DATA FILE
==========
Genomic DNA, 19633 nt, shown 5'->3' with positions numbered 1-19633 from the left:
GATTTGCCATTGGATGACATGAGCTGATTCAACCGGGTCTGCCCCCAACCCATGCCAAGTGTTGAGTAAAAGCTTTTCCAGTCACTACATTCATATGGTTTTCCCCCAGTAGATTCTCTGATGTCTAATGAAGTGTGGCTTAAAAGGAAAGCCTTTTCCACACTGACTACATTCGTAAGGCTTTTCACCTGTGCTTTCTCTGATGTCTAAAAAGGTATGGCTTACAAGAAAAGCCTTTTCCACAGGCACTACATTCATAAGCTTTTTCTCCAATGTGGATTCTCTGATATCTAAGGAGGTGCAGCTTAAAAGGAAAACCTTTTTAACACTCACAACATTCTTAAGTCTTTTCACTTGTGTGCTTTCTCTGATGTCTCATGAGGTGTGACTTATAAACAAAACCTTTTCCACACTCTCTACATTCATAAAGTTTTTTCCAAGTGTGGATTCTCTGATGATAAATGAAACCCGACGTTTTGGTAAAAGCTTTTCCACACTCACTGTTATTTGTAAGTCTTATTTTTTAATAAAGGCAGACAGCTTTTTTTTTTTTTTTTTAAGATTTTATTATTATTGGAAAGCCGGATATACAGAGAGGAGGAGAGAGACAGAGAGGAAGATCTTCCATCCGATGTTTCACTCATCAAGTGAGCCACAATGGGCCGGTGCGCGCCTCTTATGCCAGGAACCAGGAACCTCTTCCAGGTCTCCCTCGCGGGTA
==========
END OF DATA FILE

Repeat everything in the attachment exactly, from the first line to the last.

Genomic DNA, 19633 nt, shown 5'->3' with positions numbered 1-19633 from the left:
GATTTGCCATTGGATGACATGAGCTGATTCAACCGGGTCTGCCCCCAACCCATGCCAAGTGTTGAGTAAAAGCTTTTCCAGTCACTACATTCATATGGTTTTCCCCCAGTAGATTCTCTGATGTCTAATGAAGTGTGGCTTAAAAGGAAAGCCTTTTCCACACTGACTACATTCGTAAGGCTTTTCACCTGTGCTTTCTCTGATGTCTAAAAAGGTATGGCTTACAAGAAAAGCCTTTTCCACAGGCACTACATTCATAAGCTTTTTCTCCAATGTGGATTCTCTGATATCTAAGGAGGTGCAGCTTAAAAGGAAAACCTTTTTAACACTCACAACATTCTTAAGTCTTTTCACTTGTGTGCTTTCTCTGATGTCTCATGAGGTGTGACTTATAAACAAAACCTTTTCCACACTCTCTACATTCATAAAGTTTTTTCCAAGTGTGGATTCTCTGATGATAAATGAAACCCGACGTTTTGGTAAAAGCTTTTCCACACTCACTGTTATTTGTAAGTCTTATTTTTTAATAAAGGCAGACAGCTTTTTTTTTTTTTTTTTAAGATTTTATTATTATTGGAAAGCCGGATATACAGAGAGGAGGAGAGAGACAGAGAGGAAGATCTTCCATCCGATGTTTCACTCATCAAGTGAGCCACAATGGGCCGGTGCGCGCCTCTTATGCCAGGAACCAGGAACCTCTTCCAGGTCTCCCTCGCGGGTA